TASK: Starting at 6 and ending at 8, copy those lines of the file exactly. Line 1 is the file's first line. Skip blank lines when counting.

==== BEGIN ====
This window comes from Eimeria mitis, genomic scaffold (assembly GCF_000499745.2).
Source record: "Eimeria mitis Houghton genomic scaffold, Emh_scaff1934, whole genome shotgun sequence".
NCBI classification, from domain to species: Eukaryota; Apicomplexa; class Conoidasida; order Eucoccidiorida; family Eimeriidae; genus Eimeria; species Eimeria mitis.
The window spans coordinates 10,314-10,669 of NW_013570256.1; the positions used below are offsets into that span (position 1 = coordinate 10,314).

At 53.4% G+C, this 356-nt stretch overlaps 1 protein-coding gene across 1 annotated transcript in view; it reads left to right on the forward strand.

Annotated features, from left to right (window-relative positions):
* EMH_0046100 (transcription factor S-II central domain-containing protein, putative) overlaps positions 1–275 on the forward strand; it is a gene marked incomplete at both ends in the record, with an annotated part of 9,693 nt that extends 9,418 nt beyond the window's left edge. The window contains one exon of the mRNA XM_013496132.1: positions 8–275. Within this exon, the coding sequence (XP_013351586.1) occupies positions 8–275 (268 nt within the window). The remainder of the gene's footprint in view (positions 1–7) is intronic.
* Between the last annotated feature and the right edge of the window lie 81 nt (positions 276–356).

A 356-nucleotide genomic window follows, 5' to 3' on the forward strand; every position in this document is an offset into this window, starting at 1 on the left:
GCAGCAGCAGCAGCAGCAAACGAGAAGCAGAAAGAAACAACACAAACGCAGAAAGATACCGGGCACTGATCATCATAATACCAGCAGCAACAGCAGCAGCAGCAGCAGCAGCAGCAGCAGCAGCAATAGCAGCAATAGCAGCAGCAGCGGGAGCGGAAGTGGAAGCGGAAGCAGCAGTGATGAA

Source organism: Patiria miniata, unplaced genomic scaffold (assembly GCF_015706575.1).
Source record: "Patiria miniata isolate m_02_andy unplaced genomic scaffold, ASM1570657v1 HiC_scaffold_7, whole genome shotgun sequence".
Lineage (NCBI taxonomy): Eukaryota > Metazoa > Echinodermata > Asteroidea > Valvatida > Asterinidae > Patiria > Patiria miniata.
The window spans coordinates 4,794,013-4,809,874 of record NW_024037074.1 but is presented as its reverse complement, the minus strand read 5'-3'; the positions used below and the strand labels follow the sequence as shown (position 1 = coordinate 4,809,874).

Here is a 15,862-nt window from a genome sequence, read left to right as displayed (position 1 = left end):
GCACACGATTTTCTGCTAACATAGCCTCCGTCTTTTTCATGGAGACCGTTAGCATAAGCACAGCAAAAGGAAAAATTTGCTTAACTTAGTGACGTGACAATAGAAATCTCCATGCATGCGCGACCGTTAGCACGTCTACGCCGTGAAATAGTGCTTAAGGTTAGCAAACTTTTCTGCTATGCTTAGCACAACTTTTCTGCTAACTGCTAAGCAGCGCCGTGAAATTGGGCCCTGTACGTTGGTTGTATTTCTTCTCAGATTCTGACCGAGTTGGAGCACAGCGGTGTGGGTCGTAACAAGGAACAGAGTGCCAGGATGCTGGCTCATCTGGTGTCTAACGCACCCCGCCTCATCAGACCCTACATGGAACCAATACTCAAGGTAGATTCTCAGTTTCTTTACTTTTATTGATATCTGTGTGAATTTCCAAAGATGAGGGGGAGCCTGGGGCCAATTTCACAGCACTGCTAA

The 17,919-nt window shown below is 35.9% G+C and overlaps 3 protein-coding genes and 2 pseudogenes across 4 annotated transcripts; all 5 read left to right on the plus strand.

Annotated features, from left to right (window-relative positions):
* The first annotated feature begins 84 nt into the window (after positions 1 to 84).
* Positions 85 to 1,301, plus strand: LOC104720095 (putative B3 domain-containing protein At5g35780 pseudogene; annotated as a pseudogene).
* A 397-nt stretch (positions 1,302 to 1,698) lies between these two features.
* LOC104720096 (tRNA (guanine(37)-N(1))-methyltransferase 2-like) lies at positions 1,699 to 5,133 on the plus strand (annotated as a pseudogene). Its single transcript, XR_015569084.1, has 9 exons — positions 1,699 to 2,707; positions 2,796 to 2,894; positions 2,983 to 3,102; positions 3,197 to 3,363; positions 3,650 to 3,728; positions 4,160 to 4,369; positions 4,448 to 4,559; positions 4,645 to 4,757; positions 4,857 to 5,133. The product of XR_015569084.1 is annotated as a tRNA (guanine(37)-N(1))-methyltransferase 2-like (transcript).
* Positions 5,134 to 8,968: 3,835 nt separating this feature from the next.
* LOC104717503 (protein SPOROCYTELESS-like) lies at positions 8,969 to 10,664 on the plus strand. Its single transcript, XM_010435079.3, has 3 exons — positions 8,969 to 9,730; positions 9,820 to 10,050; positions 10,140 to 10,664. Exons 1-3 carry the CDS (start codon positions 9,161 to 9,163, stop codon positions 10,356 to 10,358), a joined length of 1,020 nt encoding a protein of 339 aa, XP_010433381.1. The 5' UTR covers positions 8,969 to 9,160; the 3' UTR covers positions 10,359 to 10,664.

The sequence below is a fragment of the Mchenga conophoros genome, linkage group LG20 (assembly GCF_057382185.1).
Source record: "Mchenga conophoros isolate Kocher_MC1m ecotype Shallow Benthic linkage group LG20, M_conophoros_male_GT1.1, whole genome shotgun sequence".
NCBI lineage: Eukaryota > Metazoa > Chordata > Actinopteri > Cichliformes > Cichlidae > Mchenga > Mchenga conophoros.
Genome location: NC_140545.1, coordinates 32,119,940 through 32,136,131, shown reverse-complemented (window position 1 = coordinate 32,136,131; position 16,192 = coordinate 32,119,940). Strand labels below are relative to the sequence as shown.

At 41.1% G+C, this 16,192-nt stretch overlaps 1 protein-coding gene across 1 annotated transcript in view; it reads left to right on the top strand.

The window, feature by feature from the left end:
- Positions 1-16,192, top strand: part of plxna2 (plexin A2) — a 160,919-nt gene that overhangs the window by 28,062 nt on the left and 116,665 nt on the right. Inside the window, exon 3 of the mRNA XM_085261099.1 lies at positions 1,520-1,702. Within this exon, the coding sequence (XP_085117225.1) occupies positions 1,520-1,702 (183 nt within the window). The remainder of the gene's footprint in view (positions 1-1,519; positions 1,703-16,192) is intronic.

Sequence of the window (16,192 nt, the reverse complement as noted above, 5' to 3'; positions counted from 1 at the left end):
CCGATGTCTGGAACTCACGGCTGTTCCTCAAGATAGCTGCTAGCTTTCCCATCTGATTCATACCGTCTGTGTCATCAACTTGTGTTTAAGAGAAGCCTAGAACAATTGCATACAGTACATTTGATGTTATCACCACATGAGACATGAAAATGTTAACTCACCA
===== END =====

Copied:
Annotated features, from left to right (window-relative positions):
* EMH_0046100 (transcription factor S-II central domain-containing protein, putative) overlaps positions 1–275 on the forward strand; it is a gene marked incomplete at both ends in the record, with an annotated part of 9,693 nt that extends 9,418 nt beyond the window's left edge. The window contains one exon of the mRNA XM_013496132.1: positions 8–275. Within this exon, the coding sequence (XP_013351586.1) occupies positions 8–275 (268 nt within the window). The remainder of the gene's footprint in view (positions 1–7) is intronic.
* Between the last annotated feature and the right edge of the window lie 81 nt (positions 276–356).